Liang said the US warships visits were “hegemonic provocation” and urged the PLA to use naval and air forces to force US ships out of the region, by “ramming them, and firing warning shots” if necessary. “Moreover, we should be fully prepared for crises to escalate,” he wrote.

A separate PLA article revealed plans to deploy combat aircraft on rotational shifts, along with advanced anti-ship cruise missiles and air defense missiles that would threaten both surface ships and aircraft in the sea.

The article quotes PLA naval chief Wu Shengli telling the American chief of naval operations, Adm. John Richardson, during a recent teleconference that China would defend the islands. “The quantity of defense facilities will be completely decided by the degree of threats we are subjected to,” Wu was quoted as telling the Navy chief, according to the Jan. 26 article on the Global Times website.

Specific Chinese military items being considered, in addition to anti-ship and air defense missiles, included enhanced military communications and reconnaissance equipment, and strengthened military logistics.

For the U.S. Navy, the most lethal arms that could be deployed are the YJ-8 and YJ-62 anti-ship missiles. The YJ-8 has a range of 65 nautical miles and the YJ-62 can hit targets up to 120 nautical miles.

Air defenses likely will include HQ-7, HQ-9, HQ-12, or HQ-16 missiles, and 35 millimeter towed or self-propelled anti-aircraft guns. Russian-made S-300s also could be deployed on some of the larger islands.

As for warships, the relatively small islands of the Spratlys and Paracels will be unable to accommodate large warships, so small and medium-sized PLA navy ships will be called on to conduct regular patrols.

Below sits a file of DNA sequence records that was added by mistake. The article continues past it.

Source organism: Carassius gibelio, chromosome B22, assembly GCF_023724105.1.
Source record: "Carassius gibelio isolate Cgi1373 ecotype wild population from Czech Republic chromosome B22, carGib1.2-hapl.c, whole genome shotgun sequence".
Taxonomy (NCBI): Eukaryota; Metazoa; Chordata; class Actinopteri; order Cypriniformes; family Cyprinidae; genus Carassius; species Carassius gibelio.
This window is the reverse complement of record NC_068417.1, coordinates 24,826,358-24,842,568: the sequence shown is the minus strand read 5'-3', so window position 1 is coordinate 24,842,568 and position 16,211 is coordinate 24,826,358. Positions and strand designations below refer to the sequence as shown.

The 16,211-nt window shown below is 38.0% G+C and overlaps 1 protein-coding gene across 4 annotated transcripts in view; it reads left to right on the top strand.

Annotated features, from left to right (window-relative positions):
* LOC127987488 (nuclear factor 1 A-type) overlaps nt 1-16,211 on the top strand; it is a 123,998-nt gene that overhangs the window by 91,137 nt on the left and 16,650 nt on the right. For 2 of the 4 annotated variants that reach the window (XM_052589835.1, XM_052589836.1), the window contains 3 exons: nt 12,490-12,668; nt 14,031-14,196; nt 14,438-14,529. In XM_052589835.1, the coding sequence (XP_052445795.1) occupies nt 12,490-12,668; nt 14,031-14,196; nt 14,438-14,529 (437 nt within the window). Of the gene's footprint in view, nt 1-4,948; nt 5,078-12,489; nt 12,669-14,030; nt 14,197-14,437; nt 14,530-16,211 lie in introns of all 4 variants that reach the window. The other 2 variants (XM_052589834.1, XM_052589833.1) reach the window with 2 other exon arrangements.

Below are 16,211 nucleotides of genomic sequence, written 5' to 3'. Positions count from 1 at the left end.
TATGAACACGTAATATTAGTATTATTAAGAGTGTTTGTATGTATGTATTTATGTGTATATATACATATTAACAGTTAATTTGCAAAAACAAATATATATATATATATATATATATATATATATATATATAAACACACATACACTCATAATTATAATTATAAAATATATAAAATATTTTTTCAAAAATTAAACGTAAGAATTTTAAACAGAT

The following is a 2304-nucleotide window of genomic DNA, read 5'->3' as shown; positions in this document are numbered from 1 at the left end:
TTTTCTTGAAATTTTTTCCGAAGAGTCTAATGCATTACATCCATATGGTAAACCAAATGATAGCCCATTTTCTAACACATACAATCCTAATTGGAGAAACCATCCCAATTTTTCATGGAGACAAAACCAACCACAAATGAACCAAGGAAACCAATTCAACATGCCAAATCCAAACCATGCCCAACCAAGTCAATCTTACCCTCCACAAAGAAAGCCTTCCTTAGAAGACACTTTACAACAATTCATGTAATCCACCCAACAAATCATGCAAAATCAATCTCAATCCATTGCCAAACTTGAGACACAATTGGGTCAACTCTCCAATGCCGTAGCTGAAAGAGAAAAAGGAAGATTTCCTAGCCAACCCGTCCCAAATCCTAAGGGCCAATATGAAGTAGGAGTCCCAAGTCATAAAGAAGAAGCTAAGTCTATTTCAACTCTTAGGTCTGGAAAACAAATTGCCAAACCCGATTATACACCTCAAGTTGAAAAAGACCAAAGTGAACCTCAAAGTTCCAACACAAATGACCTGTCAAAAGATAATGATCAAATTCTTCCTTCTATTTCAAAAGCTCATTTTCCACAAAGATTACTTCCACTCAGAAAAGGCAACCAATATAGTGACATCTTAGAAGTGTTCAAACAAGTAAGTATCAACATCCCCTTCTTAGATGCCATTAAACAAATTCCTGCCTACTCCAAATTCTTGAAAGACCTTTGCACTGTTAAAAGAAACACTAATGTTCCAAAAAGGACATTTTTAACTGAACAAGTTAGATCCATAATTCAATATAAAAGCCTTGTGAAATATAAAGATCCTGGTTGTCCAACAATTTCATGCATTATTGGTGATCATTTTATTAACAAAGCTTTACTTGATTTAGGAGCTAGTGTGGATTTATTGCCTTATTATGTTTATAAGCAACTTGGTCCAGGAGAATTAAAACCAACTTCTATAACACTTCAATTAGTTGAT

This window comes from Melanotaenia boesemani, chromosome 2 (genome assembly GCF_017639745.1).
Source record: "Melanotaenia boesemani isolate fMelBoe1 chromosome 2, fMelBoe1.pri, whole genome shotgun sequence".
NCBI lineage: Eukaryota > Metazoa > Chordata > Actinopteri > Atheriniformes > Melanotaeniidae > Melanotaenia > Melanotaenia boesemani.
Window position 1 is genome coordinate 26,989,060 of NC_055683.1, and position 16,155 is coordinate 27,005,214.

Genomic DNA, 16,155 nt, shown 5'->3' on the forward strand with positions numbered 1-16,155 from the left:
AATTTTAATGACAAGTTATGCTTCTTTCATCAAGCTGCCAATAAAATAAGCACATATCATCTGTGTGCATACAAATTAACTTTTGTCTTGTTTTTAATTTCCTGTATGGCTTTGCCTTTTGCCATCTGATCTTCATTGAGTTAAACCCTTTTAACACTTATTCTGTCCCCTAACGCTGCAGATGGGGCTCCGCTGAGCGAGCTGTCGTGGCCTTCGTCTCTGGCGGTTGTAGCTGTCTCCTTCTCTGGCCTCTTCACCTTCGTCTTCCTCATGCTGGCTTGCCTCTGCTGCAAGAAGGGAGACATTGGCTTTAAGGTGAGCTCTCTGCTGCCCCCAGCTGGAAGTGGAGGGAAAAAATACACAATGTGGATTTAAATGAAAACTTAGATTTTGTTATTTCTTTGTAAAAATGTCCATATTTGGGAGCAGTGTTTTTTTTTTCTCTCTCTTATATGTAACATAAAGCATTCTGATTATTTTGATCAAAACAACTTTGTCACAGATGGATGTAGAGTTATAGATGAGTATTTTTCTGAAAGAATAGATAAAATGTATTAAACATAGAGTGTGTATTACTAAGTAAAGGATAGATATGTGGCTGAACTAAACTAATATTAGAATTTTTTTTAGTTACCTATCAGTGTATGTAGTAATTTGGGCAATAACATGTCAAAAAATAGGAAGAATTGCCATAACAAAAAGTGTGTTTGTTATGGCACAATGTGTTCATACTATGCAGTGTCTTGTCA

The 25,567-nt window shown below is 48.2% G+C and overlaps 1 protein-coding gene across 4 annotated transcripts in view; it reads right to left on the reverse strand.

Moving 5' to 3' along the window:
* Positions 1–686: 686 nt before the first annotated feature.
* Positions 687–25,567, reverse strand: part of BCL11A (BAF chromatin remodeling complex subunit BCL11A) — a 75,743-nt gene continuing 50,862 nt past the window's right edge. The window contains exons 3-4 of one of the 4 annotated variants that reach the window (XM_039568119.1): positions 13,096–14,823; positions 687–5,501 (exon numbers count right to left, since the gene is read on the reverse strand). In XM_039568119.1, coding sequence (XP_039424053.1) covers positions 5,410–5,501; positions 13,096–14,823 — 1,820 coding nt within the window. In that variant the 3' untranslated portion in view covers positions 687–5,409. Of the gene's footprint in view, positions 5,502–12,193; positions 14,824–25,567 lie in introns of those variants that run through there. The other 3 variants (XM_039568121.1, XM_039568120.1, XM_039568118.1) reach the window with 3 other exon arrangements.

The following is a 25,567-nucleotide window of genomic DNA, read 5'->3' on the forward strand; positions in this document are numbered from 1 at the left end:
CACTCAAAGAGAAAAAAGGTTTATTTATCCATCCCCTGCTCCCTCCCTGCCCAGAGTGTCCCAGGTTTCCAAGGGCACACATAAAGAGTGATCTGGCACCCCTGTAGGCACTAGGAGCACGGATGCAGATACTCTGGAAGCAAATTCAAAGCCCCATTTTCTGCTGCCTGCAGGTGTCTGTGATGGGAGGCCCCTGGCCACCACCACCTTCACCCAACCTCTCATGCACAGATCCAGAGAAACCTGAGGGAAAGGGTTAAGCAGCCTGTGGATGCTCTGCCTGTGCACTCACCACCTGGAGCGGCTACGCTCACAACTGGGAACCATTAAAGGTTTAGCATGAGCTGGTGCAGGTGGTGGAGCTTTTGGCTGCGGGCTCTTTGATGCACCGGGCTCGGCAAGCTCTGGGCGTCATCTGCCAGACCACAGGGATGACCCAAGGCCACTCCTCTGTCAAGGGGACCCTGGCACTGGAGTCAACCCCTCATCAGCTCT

“In the future we can also dispatch aircraft to carry out regular patrols,” the report said, adding that “in peace time it is necessary to deploy a certain number of combat aircraft on islands and reefs where conditions permit.”

US freedom of navigation operations within 12 miles of disputed islands were halted in the region around 2012 under then-US Pacific Command commander Adm. Samuel Locklear, who backed off the operations in seeking closer military ties to Beijing.

Harris, the current Pacific Command chief, has said China has no more claim to the South China Sea than the United States does to the Gulf of Mexico. Days before the USS Wilbur’s transit, the four-star admiral gave no indication of the upcoming maneuver. But in a speech in Washington he voiced his concerns about the militarization of the Chinese islands and called Beijing’s claims “provocative.”

Chinese control by 2020

Photos show the Chinese have “clearly militarized” Fiery Cross Reef in the Spratlys, Harris said. By 2020, the Chinese could “control the South China Sea against all the militaries out there with the exception of the US military in all scenarios short of war.” Harris warned, noting the Chinese control threatens large amounts of trade through the waterway.

The commander made no mention of the Triton island passage by the Wilbur. But he stated emphatically that the US Navy would not be deterred by China from such actions and said future actions would evolve into more detailed territorial challenges.

“As we continue down the path of freedom of navigation operations, you will see more of them — and you will see them increasing in complexity and scope and in areas of challenge,” Harris said.

Bill Gertz
Bill Gertz is a journalist and author who has spent decades covering defense and national security affairs. He is the author of six national security books.